Oral Penicillin Suggested for Patients With Rheumatic Heart Disease

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More than 39 million people worldwide have rheumatic heart disease (RHD), a condition in which the heart’s valves are permanently damaged by rheumatic fever, which can occur if a strep throat infection or scarlet fever are untreated or inadequately treated.

The recommended treatment for RHD is an intramuscular injection of benzathine penicillin G (BPG) given every three to four weeks for a prolonged period of time.

Treatment with BPG for RHD has been limited in part due to patients’ and clinicians’ fears of a severe allergic reaction called anaphylaxis, even though the risk of anaphylaxis following BPG injection is low.

“Until recently, deaths within the minutes and hours after BPG injection have been assumed to be due to anaphylaxis,” said Chair of the presidential advisory writing group Amy E. Sanyahumbi, MD, pediatric cardiologist at Texas Children’s Hospital and Assistant Professor of Pediatrics at Baylor College of Medicine.

“However, a growing number of reports of BPG-related deaths did not have the features of classic anaphylaxis, and, instead, point to cardiovascular reactions. This distinction is important, as it indicates the need for different strategies to prevent or stop these reactions to BPG.”

Signs of a cardiovascular response often occur immediately after administration of BPG, sometimes even during injection. They include low blood pressure, which may be corrected by changing physical position, slow heart rate and fainting, all of which may lead to low blood flow to the heart, irregular heart rhythm and sudden cardiac death.

Signs of anaphylaxis after BPG injection are usually slightly delayed after the injection, even up to an hour later, and include coughing, respiratory distress, rapid heart rate, low blood pressure that doesn’t respond to position change, fainting, itching, and redness at the injection site.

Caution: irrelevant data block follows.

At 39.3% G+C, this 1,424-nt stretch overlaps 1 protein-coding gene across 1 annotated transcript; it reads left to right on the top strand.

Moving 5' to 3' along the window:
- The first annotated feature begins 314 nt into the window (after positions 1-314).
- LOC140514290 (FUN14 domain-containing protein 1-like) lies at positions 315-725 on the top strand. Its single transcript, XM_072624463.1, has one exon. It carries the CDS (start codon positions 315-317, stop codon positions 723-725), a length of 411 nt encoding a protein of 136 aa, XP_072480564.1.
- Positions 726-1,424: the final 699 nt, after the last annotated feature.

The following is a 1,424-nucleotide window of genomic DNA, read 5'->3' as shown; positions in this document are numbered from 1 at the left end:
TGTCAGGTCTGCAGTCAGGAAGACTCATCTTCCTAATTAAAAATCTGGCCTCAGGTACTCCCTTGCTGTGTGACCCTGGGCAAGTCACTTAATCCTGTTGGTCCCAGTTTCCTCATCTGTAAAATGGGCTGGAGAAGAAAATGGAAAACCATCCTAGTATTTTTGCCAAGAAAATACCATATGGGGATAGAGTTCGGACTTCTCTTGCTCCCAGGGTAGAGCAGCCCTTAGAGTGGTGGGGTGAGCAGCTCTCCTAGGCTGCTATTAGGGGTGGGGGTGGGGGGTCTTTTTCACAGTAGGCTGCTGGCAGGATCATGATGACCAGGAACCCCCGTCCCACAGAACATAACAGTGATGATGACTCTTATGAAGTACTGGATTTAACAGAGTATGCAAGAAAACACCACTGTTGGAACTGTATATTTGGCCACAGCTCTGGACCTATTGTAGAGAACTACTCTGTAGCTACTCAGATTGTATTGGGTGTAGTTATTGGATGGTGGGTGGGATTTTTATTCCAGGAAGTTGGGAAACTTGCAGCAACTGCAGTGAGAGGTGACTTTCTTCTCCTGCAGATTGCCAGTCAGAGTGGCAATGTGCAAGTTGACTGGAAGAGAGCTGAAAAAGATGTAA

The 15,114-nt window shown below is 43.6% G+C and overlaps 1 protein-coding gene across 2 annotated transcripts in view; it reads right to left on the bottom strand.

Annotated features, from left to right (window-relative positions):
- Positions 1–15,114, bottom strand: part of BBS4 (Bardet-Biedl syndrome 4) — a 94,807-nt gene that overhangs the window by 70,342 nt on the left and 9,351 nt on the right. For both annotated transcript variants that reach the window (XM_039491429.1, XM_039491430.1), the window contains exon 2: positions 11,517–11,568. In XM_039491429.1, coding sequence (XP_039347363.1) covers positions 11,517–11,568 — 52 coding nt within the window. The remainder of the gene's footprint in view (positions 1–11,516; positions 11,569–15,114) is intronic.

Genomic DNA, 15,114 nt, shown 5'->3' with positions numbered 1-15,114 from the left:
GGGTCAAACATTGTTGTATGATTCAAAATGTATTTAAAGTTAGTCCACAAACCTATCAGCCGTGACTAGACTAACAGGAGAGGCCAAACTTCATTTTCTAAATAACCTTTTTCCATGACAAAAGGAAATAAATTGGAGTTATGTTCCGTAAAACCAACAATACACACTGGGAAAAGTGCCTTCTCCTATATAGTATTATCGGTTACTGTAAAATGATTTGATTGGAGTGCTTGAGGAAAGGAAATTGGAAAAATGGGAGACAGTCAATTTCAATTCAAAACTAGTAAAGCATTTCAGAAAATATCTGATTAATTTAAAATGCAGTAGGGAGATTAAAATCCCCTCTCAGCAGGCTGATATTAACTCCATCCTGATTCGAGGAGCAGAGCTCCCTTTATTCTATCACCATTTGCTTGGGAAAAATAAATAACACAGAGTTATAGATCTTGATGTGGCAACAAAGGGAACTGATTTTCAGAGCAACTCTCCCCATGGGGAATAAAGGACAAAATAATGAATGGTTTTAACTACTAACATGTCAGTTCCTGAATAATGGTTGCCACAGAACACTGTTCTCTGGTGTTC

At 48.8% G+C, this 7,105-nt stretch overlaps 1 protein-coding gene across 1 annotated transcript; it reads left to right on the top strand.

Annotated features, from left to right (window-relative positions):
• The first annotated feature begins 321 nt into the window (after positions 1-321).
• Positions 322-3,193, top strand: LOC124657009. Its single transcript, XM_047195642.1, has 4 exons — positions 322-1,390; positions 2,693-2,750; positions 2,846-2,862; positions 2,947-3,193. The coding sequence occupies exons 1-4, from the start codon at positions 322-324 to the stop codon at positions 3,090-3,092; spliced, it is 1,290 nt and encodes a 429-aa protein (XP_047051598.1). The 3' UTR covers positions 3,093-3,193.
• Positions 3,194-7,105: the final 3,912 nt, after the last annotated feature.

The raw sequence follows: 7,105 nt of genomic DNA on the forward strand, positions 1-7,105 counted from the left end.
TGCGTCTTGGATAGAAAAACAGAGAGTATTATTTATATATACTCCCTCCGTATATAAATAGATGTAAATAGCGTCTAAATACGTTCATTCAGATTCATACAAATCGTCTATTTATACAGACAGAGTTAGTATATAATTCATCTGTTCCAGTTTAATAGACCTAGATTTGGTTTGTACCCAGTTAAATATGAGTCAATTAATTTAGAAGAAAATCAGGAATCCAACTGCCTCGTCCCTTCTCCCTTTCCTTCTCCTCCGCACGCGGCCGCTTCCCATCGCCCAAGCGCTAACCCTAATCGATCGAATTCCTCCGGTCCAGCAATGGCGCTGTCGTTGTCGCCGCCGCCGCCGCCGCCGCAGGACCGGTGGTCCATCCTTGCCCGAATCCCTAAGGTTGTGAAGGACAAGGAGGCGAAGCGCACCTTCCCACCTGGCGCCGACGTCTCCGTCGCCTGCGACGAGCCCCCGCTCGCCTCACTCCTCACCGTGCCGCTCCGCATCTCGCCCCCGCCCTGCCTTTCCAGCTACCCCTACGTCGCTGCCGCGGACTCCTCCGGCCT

The risks of a cardiovascular reaction to BPG are highest among individuals with severe mitral stenosis, aortic stenosis, aortic insufficiency, or decreased left ventricular systolic function , and those who have active symptoms RHD.

The advisory suggests that people who are at low risk of cardiovascular reaction and who do not have a history of being allergic to penicillin or anaphylaxis be prescribed BPG for treatment and prevention of RHD.

BPG has proven to be the best treatment for the prevention of recurrent rheumatic fever.For people with higher cardiovascular risks such as severe valvular heart disease or heart failure, treatment with oral penicillin should be strongly considered.

For all patients receiving BPG, the following standard practices are advised:

  • Reducing injection pain and patient anxiety, both of which are known risk factors for injection-related fainting. Methods for pain reduction include applying firm pressure to the site for 10 seconds, applying an ice pack, or using analgesics (such as acetaminophen, ibuprofen, or other non-steroidal anti-inflammatory medications (NSAIDs).
  • Patients should be well-hydrated before injection. Drinking at least 500 ml of water before injection has been found to prevent reflexive fainting.
  • Eating a small amount of solid food within the hour before injection.
  • Receiving the injection while lying down may reduce the risk of blood pooling in the extremities.
  • Providers who administer BPG should be taught how to recognize and quickly treat symptoms such as low blood pressure, low heart rate, or fainting.
  • “This advisory is urgently needed to raise awareness, provide risk stratification and guide health care professionals on easily implementable protocols to reduce risk and overcome reluctance to administer and receive BPG treatment for rheumatic heart disease,” said Andrea Z. Beaton, M.D., vice-chair of the advisory writing group.

    Source: Medindia



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